Freud is turning over in his grave: Can ChatGPT be used as a psychologist?
There is nothing more worthless than offering mental help by a bot. In order to test if it was possible, the entrepreneur Rob Morris decided to conduct an "experiment" on teenagers in need with ChatGPT. His poor judgment ended up proving why not everything can or should be attempted to be solved with technology
Over last weekend, entrepreneur Rob Morris shared an experiment he conducted in a Twitter thread that went viral. He conducted the experiment using the company he founded called Koko, which is a platform that provides mental assistance which, according to Morris, has about 2 million users, "most of them teenagers". Morris, a former data scientist at Airbnb, asked those who are supposed to provide the assistance to use ChatGPT to formulate responses to those in distress seeking emotional support. Why? Because he can.
Morris's conclusions are clear: the response time was cut by 50% and the answers were "highly rated". Despite these "impressive" metrics, the experiment - which he says was carried out on 4,000 people - was soon stopped because "once people learned the messages were co-created by a machine, it didn’t work. Simulated empathy feels weird, empty."
To explain why people resisted mental counseling by a text generator Morris used as an example the difference between getting an e-card versus a physical card. "Even if the words are the same in both cases, we might appreciate the effort that comes from going to the store, picking a card, mailing it, etc."
Let's put aside, just for a moment, ethical criticism of the "experiment". Let's not discuss, just this once, that there is nothing here that resembles "research" but rather "product development"; Let's ignore the fact that Morris, the data scientist, does not possess the professional skills to deploy such an "experiment" on thousands of people seeking mental help; And we will not dwell on the fact that he carried it out in an unsupervised or approved manner on vulnerable people who did not give their full consent (this is what Morris suggests, although he provides conflicting versions on the matter). If we put all the ethical questions aside, we can turn to the most important lesson from the "experiment" - it is worthless.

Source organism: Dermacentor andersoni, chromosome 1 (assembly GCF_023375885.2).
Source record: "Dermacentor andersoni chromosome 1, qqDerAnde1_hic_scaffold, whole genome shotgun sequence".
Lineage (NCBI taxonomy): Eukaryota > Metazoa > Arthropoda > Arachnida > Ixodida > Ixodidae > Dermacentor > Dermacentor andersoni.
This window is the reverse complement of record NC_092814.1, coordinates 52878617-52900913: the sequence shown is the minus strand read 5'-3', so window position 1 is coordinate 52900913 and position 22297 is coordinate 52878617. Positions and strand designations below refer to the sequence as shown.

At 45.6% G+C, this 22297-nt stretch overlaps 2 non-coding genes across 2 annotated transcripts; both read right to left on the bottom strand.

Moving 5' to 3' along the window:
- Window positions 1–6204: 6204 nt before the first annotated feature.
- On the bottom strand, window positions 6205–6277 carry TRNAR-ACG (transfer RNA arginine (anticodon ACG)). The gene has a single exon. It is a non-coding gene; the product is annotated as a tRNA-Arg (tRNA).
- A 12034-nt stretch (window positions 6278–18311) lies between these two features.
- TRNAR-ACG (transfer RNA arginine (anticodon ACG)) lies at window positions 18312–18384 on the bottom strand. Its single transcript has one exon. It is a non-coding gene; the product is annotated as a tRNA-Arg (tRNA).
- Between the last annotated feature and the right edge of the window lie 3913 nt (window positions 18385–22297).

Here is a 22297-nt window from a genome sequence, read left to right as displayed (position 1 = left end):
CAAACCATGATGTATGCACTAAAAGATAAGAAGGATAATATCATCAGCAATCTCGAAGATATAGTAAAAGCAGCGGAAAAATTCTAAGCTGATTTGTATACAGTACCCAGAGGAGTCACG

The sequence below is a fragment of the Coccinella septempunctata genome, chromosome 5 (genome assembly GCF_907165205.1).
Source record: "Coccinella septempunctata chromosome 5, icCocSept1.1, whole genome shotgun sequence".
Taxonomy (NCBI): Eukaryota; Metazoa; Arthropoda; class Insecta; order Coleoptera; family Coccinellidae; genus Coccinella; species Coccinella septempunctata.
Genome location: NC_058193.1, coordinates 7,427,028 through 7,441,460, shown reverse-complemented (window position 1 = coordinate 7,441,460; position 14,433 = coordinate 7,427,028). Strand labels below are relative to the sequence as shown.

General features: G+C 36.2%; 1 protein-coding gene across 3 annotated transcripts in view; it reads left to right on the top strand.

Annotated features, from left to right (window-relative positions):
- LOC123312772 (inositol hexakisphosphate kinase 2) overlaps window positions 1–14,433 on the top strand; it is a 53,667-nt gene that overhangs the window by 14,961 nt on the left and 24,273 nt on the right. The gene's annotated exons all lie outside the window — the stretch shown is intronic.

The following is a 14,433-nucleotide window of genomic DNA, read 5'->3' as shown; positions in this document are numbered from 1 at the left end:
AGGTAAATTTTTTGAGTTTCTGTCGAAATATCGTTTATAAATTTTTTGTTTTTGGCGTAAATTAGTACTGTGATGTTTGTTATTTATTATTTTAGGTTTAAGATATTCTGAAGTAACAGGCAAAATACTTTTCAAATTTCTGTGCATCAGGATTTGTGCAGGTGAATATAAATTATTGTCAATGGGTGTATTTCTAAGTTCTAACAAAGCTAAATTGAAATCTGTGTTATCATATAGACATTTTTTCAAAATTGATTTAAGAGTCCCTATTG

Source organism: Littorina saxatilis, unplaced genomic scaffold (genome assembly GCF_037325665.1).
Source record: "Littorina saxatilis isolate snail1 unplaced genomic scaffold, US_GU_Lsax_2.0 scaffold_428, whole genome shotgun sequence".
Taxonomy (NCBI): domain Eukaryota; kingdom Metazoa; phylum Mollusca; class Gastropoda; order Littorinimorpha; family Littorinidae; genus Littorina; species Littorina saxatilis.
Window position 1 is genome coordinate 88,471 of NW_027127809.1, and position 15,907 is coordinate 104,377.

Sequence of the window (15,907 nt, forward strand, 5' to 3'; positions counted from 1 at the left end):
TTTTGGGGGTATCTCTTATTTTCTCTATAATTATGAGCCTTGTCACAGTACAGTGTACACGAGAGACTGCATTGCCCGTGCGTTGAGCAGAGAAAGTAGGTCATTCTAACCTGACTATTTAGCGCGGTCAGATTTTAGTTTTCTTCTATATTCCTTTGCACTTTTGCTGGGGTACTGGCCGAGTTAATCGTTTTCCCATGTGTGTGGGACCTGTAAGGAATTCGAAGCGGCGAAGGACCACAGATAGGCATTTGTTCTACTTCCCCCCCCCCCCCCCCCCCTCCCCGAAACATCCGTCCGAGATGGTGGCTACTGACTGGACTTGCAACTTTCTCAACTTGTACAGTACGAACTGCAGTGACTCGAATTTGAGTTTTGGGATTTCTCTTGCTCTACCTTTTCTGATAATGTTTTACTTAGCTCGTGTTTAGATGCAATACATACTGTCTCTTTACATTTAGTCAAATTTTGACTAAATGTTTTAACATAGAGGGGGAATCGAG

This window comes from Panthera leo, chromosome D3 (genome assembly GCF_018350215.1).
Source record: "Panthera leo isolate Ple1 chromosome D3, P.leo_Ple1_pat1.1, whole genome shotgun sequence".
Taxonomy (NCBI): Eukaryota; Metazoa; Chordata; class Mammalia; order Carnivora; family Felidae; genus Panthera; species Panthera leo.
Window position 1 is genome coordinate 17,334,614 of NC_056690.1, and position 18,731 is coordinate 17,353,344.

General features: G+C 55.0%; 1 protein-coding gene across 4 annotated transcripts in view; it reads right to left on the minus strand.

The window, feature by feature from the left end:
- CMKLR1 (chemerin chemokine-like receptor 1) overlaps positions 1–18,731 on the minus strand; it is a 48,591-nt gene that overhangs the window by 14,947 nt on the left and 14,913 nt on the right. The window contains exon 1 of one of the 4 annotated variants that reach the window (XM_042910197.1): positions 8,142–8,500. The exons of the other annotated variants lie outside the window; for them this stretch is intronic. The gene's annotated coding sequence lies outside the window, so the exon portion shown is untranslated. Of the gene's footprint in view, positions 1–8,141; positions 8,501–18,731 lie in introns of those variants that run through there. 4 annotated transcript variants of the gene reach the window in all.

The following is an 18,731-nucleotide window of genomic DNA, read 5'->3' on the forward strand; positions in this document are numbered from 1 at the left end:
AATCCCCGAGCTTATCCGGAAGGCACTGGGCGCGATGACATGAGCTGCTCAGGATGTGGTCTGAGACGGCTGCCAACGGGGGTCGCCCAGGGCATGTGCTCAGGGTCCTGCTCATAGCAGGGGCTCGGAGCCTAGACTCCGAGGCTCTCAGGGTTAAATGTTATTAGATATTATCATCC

To explain why the experiment is downright worthless, we need to start by explaining ChatGPT. The language model from OpenAI has been intensively trained on huge datasets so that it can probabilistically determine, given a certain input text, what vocabulary it knows will come next. Because it is, well - a computer, it knows how to produce a reaction significantly faster than a person, sometimes it even reacts 50% faster. The sophisticated model also knows how to build convincing, or as Morris wrote, "elegant" textual combinations, which may have contributed to the "high rating" it received (although Morris does not explain how comments were scored).
But here the story ends. The results that ChatGPT produces are not related and do not communicate intentionally to any idea about the world. The strings of words it produces have no intention, and no matter how much more information we put into the language generator, it will never understand "how the world works", symbolic connections or abstract ideas; It is unable to connect abstract ideas with others, nor to separate them; It has no ability to continuously understand laws, rules and expectations in the world and therefore it "lies", "invents" and "hallucinates" non-stop.